I'd have to agree with commenter limpidglass that it's not an "untested" system. Medicare is very efficient and very popular. You could lower the eligibility age to zero. As a more moderate option, you could have allowed for a Medicare buy-in or have reduced the eligibility age to 55. Both had been talked about but were abandoned. They would have given more leverage over private insurers, which is what was sorely needed.

      When it comes to polls, it often depends on how the question is asked. Many past polls have shown high support for single payer, and the less far-reaching public option had strong support among the public throughout the health care debate.

      Few people are emotionally attached to a health insurance plan. They just don't want to pay more or get less coverage. And a single payer system doesn't even necessarily eradicate private insurance; you still would have the equivalent of supplements (e.g. Medigap) as Sanders-McDermott bill explains.

    •  However does the rest of the civilized world (2+ / 0-)
      Recommended by:
      quill, Dave925

      survive with it?

      Sometimes a little disruption is necessary.

      You may think that. I couldn't possibly comment.-- Francis Urqhart

      by Johnny Q on Thu Nov 14, 2013 at 07:37:35 PM PST

      [ Parent ]

    •  agreed let's not "bs ourselves here" where are (0+ / 0-)

      your stats about  for this?
      " American public would be overwhelmingly opposed to being told that their insurance which the vast majority of them are satisfied  ("which a vast majority are satisfied ") with would be replaced by an untested, unknown, government-run health insurance program" (yep so unlike the present deal).
      Is this a joke poll?
       To make a long story short let me say let those people you are so concerned about sooner or later experience the RESULTS of 'single payer, forget the short term excuse for the for profit industries.

      without the ants the rainforest dies

      by aliasalias on Thu Nov 14, 2013 at 10:52:07 PM PST

      [ Parent ]

  •  Americans Should have been given a public option (5+ / 0-)

    Americans should be given a choice between continuing a private Premium based health insurance program or a Public Option. Choice is goof for Americans!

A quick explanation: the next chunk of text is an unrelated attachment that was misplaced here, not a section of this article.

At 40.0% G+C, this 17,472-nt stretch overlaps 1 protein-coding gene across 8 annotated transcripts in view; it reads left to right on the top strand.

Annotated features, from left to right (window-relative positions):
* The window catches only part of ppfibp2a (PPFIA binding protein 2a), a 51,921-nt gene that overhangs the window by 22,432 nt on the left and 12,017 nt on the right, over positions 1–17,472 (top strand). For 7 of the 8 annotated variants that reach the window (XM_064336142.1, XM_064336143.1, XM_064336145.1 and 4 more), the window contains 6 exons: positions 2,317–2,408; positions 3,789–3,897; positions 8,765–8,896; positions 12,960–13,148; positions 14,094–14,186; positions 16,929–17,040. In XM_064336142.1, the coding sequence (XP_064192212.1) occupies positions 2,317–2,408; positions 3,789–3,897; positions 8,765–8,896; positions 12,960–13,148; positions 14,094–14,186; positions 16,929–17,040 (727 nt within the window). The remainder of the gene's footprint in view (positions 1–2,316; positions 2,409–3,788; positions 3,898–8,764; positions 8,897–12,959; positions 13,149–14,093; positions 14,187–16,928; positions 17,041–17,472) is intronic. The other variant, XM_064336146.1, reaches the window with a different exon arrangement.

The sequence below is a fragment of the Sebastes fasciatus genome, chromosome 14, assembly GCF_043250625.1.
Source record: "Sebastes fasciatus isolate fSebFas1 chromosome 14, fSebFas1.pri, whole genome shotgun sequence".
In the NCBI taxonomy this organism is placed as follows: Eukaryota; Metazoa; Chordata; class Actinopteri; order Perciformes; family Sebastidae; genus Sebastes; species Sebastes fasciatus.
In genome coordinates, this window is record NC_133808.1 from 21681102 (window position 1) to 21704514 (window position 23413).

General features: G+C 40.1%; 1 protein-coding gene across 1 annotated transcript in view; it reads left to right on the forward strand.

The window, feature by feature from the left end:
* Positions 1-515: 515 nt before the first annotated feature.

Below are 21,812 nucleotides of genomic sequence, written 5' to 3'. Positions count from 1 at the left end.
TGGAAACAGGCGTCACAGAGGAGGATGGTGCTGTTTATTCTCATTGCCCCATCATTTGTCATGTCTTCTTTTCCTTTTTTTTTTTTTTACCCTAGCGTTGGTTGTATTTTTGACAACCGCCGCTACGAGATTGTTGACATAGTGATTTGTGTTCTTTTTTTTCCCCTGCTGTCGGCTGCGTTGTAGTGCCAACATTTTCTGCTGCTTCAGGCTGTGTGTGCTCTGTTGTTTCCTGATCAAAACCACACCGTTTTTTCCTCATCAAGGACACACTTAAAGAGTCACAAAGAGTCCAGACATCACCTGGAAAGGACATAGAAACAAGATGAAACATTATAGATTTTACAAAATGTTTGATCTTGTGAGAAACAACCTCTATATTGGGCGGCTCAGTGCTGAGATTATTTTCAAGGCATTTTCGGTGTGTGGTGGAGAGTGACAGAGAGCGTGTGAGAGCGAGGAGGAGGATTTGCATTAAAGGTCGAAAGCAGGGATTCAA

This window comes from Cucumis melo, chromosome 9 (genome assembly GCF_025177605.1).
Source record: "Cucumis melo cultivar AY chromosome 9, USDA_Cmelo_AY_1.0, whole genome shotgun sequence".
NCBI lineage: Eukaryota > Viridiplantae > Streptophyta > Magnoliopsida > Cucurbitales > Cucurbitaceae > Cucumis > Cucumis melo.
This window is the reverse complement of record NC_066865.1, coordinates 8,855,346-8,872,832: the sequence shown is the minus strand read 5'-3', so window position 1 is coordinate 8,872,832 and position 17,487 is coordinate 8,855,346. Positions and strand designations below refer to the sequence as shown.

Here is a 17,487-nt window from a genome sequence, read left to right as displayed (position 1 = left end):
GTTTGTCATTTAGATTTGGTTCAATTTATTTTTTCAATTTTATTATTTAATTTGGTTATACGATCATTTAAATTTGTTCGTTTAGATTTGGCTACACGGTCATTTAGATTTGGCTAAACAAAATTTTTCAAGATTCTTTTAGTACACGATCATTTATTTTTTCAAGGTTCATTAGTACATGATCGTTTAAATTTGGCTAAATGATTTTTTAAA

How a 'Real' Public Option Could Reduce Deficits, Create Jobs, & Save the US Economy!

  •  It is a good thing he traded the public option... (7+ / 0-)

    In exchange for the good faith cooperation of the insurance companies. I'd hate to see what everything would look like if the insurance companies weren't on board with all this ;-)

    •  The insurance companies "cooperation" (5+ / 0-)

      I know you're being sarcastic, but in my state half the insurance companies aren't participating in the exchanges.

      Those that are participating, are offering plans $60+ per month more for inferior coverage compared to what's available in the private market.

      Humana, e.g., refuses to offer coverage as good as I have at the bronze level and offers a worse plan at twice the cost I currently pay.

      They're certainly cooperating... as in, maximizing profits and hoping to cash in on federal subsidies for overpriced plans.

      •  That was always my objection.. The ACA (5+ / 0-)

        Would subsidize rising premiums from the insurance companies without a public option providing competition.

        President Obama has always assumed good faith out of his opponents, and he's been consistently made to look the fool for it...

        •  Exactly! The subsidies are messing w/the market (5+ / 0-)

          The insurance companies are artificially raising prices because they can - the difference being made up for by the subsidies.

          The only way to keep them from doing that is either to extensively regulate their pricing (which I guess isn't happening) OR to keep them honest with more competition (which certainly isn't happening, at least in my area - there's much LESS competition).

          The public option might have kept them honest. Just look at how well Medicaid enrollment is doing compared to the exchanges.

          As of now, the only reason to use the exchange is to cash in on the subsidy, and in turn, the private insurers (lacking competition) are free to capture most of that subsidy in the form of higher prices.

        •  I don't think he looks the fool to anyone but (3+ / 0-)
          Recommended by:
          Chi, SixSixSix, Dave925

          some of the electorate, ducks quack neoliberals will be neoliberals.

          I don't think it's necessary to point out that this was a Repub plan that got designed by Liz Fowler of Wellpoint (praised for it on the floor of the Senate by Sen. Baucus), but details aside it is something of, by and for corporations -aka profits.

          So whatever glitches people see now getting ironed out are just speed bumps along the way smoothing out the fleecing of customers.

          without the ants the rainforest dies

          by aliasalias on Thu Nov 14, 2013 at 11:07:45 PM PST

          [ Parent ]